The full quotation from which I have drawn my headline is really worth reading:
“Because children grow up, we think a child’s purpose is to grow up. But a child’s purpose is to be a child. Nature doesn’t disdain what lives only for a day. It pours the whole of itself into the each moment. We don’t value the lily less for not being made of flint and built to last. Life’s bounty is in its flow, later is too late. Where is the song when it’s been sung? The dance when it’s been danced? It’s only we humans who want to own the future, too. We persuade ourselves that the universe is modestly employed in unfolding our destination. We note the haphazard chaos of history by the day, by the hour, but there is something wrong with the picture. Where is the unity, the meaning, of nature’s highest creation? Surely those millions of little streams of accident and wilfulness have their correction in the vast underground river which, without a doubt, is carrying us to the place where we’re expected! But there is no such place, that’s why it’s called utopia. The death of a child has no more meaning than the death of armies, of nations. Was the child happy while he lived? That is a proper question, the only question. If we can’t arrange our own happiness, it’s a conceit beyond vulgarity to arrange the happiness of those who come after us.”
School is Out for the Summer – well almost. Thursday 16 July sees individuals from one year group of our senior girls visiting the senior boys site, where the local NHS team are completing their HPV vaccinations today. And Holiday Activities are In from Monday 20 July, to provide much needed cover for families in the school who need someone to exercise and entertain junior family members, whilst senior family members get on with work, the office etc.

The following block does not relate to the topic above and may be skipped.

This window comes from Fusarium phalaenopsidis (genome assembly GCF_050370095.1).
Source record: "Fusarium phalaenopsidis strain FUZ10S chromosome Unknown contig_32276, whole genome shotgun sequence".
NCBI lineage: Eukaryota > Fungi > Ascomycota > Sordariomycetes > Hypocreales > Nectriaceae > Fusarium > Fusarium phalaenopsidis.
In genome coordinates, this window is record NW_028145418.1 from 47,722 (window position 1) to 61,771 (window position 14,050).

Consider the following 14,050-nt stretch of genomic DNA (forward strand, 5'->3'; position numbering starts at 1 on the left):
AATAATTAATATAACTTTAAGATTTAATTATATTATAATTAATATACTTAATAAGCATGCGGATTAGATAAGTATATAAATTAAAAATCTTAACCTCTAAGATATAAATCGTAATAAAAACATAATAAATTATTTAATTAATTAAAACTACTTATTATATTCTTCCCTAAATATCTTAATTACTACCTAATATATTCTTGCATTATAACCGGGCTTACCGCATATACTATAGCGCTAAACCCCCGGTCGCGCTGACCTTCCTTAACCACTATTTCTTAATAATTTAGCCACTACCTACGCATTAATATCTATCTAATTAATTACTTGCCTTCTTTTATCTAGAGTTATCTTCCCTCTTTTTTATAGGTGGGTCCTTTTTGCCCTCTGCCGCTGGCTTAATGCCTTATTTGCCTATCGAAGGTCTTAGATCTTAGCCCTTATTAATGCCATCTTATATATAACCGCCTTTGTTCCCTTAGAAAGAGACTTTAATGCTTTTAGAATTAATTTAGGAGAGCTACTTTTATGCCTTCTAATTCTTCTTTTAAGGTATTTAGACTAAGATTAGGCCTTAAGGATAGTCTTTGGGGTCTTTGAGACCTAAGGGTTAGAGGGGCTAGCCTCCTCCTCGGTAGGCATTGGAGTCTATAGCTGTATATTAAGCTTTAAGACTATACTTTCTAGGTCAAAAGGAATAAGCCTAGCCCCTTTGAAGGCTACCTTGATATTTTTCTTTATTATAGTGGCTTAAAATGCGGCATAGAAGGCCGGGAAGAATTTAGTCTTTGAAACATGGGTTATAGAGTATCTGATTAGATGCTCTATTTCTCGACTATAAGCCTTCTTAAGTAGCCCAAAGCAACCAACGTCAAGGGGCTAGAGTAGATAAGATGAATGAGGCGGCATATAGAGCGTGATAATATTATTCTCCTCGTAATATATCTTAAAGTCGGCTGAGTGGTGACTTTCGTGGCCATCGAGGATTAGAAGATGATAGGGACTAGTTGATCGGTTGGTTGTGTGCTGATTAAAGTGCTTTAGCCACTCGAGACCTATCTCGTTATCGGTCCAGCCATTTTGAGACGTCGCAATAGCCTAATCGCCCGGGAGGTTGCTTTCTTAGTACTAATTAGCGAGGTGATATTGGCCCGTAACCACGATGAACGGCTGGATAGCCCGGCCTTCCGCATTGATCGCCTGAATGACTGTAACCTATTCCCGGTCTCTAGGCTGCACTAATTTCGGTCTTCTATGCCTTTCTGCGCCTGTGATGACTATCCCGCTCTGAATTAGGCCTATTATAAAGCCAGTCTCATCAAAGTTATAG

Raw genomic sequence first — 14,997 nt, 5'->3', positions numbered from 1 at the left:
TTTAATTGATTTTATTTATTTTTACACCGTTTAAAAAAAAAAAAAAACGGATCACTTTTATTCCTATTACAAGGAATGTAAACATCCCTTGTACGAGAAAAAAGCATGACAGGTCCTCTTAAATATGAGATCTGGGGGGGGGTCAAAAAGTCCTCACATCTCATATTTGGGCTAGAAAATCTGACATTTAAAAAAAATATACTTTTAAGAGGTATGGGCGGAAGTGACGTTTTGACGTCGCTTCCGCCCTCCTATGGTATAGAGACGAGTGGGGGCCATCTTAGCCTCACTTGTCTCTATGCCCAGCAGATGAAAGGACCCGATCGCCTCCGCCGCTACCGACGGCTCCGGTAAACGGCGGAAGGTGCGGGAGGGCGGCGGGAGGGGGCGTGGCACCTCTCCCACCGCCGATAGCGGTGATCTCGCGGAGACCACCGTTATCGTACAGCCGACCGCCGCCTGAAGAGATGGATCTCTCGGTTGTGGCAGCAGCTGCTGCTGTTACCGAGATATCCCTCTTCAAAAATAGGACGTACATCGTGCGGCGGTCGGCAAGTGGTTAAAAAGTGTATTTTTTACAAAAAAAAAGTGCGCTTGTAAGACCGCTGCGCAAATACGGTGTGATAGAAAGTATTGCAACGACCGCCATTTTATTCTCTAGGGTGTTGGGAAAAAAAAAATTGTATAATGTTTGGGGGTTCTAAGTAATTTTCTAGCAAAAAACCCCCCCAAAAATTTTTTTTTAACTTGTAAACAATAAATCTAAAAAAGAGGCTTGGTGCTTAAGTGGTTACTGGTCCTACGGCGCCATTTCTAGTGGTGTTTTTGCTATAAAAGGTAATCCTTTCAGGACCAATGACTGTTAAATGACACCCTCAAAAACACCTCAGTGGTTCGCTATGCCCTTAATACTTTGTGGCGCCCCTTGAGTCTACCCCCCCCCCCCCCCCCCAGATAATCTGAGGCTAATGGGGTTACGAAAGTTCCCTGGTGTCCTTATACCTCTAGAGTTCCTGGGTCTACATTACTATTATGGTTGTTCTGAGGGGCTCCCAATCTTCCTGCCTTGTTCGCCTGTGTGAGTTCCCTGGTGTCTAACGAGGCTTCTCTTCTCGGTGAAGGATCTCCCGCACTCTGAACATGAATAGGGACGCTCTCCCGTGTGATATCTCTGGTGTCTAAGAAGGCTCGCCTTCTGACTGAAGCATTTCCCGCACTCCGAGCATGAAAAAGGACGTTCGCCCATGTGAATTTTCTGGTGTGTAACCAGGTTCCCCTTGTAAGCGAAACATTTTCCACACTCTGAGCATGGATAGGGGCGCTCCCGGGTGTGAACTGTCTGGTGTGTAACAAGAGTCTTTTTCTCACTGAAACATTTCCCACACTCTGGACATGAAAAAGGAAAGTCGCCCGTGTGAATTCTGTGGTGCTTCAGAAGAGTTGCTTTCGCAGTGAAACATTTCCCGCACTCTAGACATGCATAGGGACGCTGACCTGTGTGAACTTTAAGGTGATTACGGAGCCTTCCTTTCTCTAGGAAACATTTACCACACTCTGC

The arrival of parents this week, returning school property of all kinds, including Chromebooks for an overhaul before ‘they’ go back out again in time for the next #closedown (hem hem, hopefully not) plus busking in the queue with Vaxer-parents has permitted me to test the water of a hypothesis we have been developing here, that all actually has not been lost, at least not yet.
Of course, families have had an awful lot to cope with over recent months, including the death of families and friends, Covdid and non-Covid related, perhaps employment, relationships and all sorts. It is also true that seeing the children in the flesh rather than via videoconference reminds us that that they have all grown and that for them, Covid-19 is actually something that has happened, perhaps making the normalisation of where we are now a little easier to bear.
The boys and girls tell me that they don’t feel they have fallen ‘behind’ in their school work, because of course they have no measure to take that by. Evidentially in their school work, they have kept going amazingly well, choosing to suffer ‘school-on-screen’ day in, day out and meet (and then some) the demands we have made of them for part 2s (homework in old money). Actually, with less busy-ness and more focussed time, us teachers have learned again that schools can be inefficient spaces; we don’t need to occupy the children all day in order to ‘make progress’. Actually, knowing that we will hold the to account for the solution we have asked them to provide, given time (and not eating too much into the night), they’ll be creative and innovative and delight us too.
Above all, we must remember that childhood is a unique time, and these are unique days we are in too, and it will jar for us because we had other hopes for the Summer 2020. But for all of our children, the Summer of 2020 must be permitted to run its course without the worry we adult might have about ‘causing them to catch-up before September. Let September come and then prepare for the academic term and year ahead. And in the meantime, let’s give everything we can to ensure this August is ‘open for children to be children’. May ‘Just William’ find old ladies’ sensitivities to ruffle, conkers to find, Jumble to run with. May ‘Violet Elizabeth’ prove once again that you can’t keep a good girl down, and as a ‘troupe’ the ‘Outlaws’ per se demonstrate anew that children are alive and well in their homes, gardens and community. After all, it is their childhood!